Cymbals playing in a Roman mosaic from Mariamin in Syria


  • Audrey Cottet Laboratoire de Physique de l’École Normale Supérieure, ENS, Sorbonne Université, Université de Paris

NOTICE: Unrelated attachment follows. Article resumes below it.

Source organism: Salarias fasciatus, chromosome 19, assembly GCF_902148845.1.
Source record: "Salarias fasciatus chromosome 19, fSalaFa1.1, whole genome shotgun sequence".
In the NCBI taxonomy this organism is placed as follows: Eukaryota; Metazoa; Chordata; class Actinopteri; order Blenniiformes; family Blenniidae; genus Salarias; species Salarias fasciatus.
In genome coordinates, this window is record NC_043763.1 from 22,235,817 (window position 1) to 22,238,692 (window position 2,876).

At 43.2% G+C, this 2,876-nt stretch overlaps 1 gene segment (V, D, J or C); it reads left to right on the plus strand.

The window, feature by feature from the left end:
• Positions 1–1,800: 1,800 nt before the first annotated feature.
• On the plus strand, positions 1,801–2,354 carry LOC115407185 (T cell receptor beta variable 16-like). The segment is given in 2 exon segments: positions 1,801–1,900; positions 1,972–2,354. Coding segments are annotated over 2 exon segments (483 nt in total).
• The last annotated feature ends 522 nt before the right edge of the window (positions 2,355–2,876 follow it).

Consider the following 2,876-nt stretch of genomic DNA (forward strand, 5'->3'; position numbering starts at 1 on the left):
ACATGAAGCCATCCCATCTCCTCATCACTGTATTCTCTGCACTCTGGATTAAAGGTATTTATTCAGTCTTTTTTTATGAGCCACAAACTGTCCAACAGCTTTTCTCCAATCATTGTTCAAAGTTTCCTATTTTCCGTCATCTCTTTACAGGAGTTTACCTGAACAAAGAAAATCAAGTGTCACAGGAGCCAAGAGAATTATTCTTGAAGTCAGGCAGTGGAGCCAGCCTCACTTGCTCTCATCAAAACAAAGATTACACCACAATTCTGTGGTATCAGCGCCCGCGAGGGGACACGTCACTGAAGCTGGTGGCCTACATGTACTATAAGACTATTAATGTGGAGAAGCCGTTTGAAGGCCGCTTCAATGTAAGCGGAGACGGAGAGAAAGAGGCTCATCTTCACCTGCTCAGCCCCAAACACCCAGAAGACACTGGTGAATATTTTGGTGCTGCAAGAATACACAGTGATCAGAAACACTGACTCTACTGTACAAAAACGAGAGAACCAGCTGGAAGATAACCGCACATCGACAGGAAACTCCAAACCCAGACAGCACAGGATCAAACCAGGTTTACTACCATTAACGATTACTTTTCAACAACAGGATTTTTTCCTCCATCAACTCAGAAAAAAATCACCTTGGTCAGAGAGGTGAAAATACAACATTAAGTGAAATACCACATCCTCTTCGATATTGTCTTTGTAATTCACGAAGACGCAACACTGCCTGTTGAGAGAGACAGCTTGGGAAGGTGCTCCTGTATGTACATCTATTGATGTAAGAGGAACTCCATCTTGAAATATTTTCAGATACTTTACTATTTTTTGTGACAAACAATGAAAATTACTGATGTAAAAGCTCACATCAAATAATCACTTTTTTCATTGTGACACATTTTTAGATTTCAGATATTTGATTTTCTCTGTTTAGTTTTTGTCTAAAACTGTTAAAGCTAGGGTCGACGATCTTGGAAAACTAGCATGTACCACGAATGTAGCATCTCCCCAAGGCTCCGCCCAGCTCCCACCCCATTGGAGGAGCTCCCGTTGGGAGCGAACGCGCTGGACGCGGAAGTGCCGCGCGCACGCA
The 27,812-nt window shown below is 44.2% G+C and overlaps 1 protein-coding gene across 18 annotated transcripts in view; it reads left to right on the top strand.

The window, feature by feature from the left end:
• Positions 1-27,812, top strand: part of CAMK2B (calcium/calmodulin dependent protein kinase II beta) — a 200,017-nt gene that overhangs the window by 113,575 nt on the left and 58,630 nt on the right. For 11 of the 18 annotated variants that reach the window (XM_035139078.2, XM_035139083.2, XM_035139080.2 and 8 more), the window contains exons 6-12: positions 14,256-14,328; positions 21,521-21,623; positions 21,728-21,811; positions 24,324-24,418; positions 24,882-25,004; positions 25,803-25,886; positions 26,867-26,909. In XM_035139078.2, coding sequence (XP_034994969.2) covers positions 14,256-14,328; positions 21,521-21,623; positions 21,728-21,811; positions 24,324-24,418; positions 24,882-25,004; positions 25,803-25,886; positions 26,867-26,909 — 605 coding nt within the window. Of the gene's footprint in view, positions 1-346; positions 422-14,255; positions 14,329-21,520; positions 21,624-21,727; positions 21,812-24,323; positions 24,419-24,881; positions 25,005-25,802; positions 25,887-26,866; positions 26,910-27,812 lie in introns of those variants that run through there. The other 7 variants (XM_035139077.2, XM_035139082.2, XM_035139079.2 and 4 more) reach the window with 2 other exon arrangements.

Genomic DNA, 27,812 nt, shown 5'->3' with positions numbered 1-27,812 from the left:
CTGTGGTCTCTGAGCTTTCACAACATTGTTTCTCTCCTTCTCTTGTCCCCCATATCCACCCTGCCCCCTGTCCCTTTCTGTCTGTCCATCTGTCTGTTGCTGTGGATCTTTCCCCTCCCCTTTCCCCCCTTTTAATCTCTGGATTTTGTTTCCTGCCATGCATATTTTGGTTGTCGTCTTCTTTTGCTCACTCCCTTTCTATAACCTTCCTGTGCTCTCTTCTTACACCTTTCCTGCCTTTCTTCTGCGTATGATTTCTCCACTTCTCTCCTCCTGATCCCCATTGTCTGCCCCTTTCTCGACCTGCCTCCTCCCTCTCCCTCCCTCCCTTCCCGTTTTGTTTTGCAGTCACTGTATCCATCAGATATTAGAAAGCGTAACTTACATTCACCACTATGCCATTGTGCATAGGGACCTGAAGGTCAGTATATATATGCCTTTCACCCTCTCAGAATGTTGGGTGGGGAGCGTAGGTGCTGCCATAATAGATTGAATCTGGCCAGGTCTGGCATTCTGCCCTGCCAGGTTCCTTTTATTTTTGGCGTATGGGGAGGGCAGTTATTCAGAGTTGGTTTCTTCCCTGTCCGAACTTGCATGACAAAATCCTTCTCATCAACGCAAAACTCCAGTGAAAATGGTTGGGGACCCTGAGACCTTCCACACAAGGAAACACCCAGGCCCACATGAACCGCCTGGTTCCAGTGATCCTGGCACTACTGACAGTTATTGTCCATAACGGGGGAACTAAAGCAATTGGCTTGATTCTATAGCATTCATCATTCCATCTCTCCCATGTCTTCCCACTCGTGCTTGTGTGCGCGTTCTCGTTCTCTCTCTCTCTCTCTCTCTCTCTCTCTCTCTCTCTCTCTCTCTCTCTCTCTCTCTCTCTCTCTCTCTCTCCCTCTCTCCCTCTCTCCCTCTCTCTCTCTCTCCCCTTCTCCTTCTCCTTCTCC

The mosaic of the six female musicians from Mariamin in Syria depicts in exquisite detail a late antique musical performance. The present study focuses on the cymbal tongs player and the finger cymbals player from this mosaic, who have raised little interest so far, yet provide much information on cymbal playing in the Roman-Imperial period. The first part of this work studies the technical aspects of cymbal playing revealed by the Mariamin mosaic. It discusses the typology and playing techniques of cymbal tongs, using a comparative iconographic approach and an experimental reconstruction approach. The Mariamin mosaic portrays a type of cymbal tongs in which the cymbals are struck laterally, in contrast to cymbals tongs in which cymbals are struck frontally, the only type discussed by archaeomusicologists to date. Significantly, lateral cymbal tongs similar to those of Mariamin appear in other late antique mosaics from Bulgaria and Algeria, suggesting that this instrument was widespread. The reconstruction of lateral and frontal cymbal tongs shows that the two instruments sounded different. The Mariamin mosaic also provides information on the use of small cymbals attached directly to fingers. It shows a finger cymbal tying system that seems to differ from the few other Roman examples known to date. It also shows that finger cymbals players could use two different pairs of cymbals to make two different musical notes, one with each hand. These findings illustrate the technical richness of cymbal playing in the Roman Empire. The second part of this work discusses the instrumental associations visible in the Mariamin mosaic, placing them in the context of other late antique representations. The trio of three resonant metallic instruments discernible in the Mariamin band (cymbal tongs, finger cymbals and acetabuli) illustrates the Roman-Imperial taste for abundant metallic tinkling. Finally, the inclusion of cymbal tongs or finger cymbals in musical bands recurs in mythological representations. The cupid disguises of the two children in the Mariamin mosaic echo these images. However, the scene depicted by the mosaic seems anchored in the reality of the late Roman Empire. Remarkably, the Mariamin mosaic shows that ‘simple’ small cymbals could hold an important place in a high-class musical band equipped with prestigious instruments.